Ist ein bisschen Deradikalisierung besser als keine? Zur Ausstiegsarbeit mit Rückkehrerinnen und Rückkehrern aus dschihadistischen Gruppen in Deutschland
Between 2013 and 2019, more than 1,000 mostly young people left Germany to join jihadist groups in Syria and Iraq. BICC Working Paper 1\2021 addresses the question of how to counter the security threat posed by these returnees.
Among other things, Germany is pursuing the path of resocialisation: Exit and reintegration measures are intended to enable these persons to find their way back into society. Such measures are implemented both by government programmes and civil society organisations.
In BICC Working Paper 1\2021, author Tim Röing examines how professionals from such organisations carry out this task and what obstacles they face in doing so. To explain this, the paper presents the entire process, from the return of former jihadists from the conflict zone, to their psychological and social reintegration after their arrival in Germany, to the completion of the exit process, and examines the challenges this poses for social work and prevention. This includes special aspects of casework such as dealing with traumatisation, the needs of underage returnees, work in detention centres and addressing extremist ideologies.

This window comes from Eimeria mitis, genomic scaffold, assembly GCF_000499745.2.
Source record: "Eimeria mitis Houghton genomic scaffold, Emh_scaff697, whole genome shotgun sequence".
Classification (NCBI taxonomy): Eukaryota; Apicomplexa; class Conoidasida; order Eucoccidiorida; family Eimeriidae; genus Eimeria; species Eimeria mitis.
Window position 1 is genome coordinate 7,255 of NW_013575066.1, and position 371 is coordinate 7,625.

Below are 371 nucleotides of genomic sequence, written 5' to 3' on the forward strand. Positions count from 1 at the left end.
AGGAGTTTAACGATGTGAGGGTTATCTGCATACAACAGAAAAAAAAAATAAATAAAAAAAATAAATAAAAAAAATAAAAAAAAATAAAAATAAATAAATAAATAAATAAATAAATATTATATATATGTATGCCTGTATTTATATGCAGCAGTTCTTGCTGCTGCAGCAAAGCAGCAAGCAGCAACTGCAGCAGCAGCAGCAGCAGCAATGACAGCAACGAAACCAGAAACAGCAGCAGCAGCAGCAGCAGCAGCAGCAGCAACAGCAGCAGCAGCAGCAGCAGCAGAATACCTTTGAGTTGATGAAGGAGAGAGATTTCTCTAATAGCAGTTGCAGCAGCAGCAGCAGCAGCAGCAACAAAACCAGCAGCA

The study shows that although professionals see themselves as being up to their task professionally, they face some structural challenges. These include project funding that is limited in time and money, a lack of therapeutic capacities and coordination problems with the judicial authorities when working with detained returnees.
BICC Working paper